Baby cots (US$50) or an extra bed (US$150) for four-to-12 year olds can be added to rooms, kids' meals are offered, and local babysitters (US$50 an hour) can be hired. The Two-Bedroom Villas are private and spacious enough for families.
Absolutely. There are solar panels throughout and waste is filtered. Ingredients come from local farms, and the hotel owners have started community programmes focused on responsible food production, nutrition and protecting the environment.
Sit peering at the ocean through the swaying palms on the clearing just outside the restaurant.
Be inspired by traditional Ecuadorian dress: don neon-bright skirts, tucked-in white shirts and statement necklaces. Pair Mr Smith’s Panama hat with a laid-back Breton-striped tee.
Alain Ducasse-tutored chef Rodrigo Pacheco has wowed punters at Sketch in London and Le Palme d’Or in Cannes. His new-Ecuadorian cuisine is plucked straight from the source: forest-scavenged fruits, fish and crustacea straight from the nets (often Pacheco’s own) and kitchen-garden goodies that showcase the Manabí Province in full flower. Standout dishes include carita-fish fillets with curried-artichoke salad, or fig parfait with sea-salt sables and coffee ice-cream. The thatched restaurant is coolly casual with sun-saluting views. Lunch is served here, and a generous buffet – with must-try home-made dulce de leche – is laid out in the breakfast room.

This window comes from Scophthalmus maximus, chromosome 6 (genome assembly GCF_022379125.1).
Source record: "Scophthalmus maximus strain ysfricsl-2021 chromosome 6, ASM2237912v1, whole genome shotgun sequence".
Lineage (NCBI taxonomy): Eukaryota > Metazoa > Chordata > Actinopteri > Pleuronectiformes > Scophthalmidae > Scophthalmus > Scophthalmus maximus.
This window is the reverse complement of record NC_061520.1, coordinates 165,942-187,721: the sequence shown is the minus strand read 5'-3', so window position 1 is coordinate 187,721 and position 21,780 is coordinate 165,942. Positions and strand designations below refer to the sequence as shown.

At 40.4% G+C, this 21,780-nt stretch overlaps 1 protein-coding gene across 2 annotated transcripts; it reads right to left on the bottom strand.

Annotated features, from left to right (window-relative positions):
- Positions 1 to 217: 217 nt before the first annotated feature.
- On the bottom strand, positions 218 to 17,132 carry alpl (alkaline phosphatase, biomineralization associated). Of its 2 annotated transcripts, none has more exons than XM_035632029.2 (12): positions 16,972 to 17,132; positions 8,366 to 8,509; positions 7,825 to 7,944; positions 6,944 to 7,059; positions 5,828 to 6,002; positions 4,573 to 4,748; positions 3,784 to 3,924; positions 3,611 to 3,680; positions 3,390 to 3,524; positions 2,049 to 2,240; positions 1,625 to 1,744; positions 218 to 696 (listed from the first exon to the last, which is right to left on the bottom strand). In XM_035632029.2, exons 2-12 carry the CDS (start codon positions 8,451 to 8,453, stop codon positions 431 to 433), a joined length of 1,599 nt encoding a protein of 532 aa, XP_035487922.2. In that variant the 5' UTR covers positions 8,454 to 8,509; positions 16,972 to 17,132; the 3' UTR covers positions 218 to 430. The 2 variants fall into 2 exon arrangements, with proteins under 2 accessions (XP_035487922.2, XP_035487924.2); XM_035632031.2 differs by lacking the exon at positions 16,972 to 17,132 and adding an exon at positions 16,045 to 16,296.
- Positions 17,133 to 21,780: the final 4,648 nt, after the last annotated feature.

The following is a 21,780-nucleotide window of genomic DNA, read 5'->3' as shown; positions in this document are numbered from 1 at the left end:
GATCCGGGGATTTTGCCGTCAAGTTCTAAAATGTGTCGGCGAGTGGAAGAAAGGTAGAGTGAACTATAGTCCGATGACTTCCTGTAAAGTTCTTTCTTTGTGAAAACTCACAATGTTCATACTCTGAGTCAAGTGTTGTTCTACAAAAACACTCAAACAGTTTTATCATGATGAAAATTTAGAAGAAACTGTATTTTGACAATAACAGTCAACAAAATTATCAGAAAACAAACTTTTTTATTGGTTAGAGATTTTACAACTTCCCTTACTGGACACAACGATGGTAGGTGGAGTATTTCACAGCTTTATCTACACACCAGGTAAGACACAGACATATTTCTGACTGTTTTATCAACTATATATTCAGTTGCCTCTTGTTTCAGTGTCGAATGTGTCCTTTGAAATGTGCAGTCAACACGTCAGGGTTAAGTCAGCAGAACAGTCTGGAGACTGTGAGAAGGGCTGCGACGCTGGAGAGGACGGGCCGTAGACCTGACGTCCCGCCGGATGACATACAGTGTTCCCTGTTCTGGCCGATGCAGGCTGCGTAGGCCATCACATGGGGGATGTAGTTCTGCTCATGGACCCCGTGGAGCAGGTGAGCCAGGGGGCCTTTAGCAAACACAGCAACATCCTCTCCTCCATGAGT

The small but sweet, citrus-hued bar – on the pool deck – is strung with kitsch pineapple lights and displays local handicrafts. Signature cocktail Sol de Manabi (rum, passion-fruit juice and cinnamon) is the perfect poolside cooler. If abstaining, sip an iced glass of zingy Limonada del Coco.
Breakfast is served from 8am to 11am, lunch from 1pm to 3pm. In the evenings, Pacheco’s magic comes into play from 7.30pm to 10pm.
From 8am to 11pm, burgers, grilled octopus, tempura platters, deep-fill fish sandwiches and home-made ice-cream can be whisked to your door.
The hotel is on a 50-acre reserve on Ecuador’s Pacific coast, flanked by dense verdure and a quiet beach in little-known Manabí province. Fishing village Puerto López is 40 minutes’ drive away, and Machalilla National Park lies to the north.
Eloy Alfaro International Airport (www.aeropuertomanta.com) is the closest, about an hour’s drive away. European flights connect via Quito and direct flights are available from major US hubs.
It’s not essential to book a car as the hotel can arrange day trips and airport transfers. Ensure you have GPS if you do hire a car: signage for the hotel is sparse, and there’s a blink-and-you’ll-miss-it driveway. There’s Avis car hire at the airport and free valet parking on-site.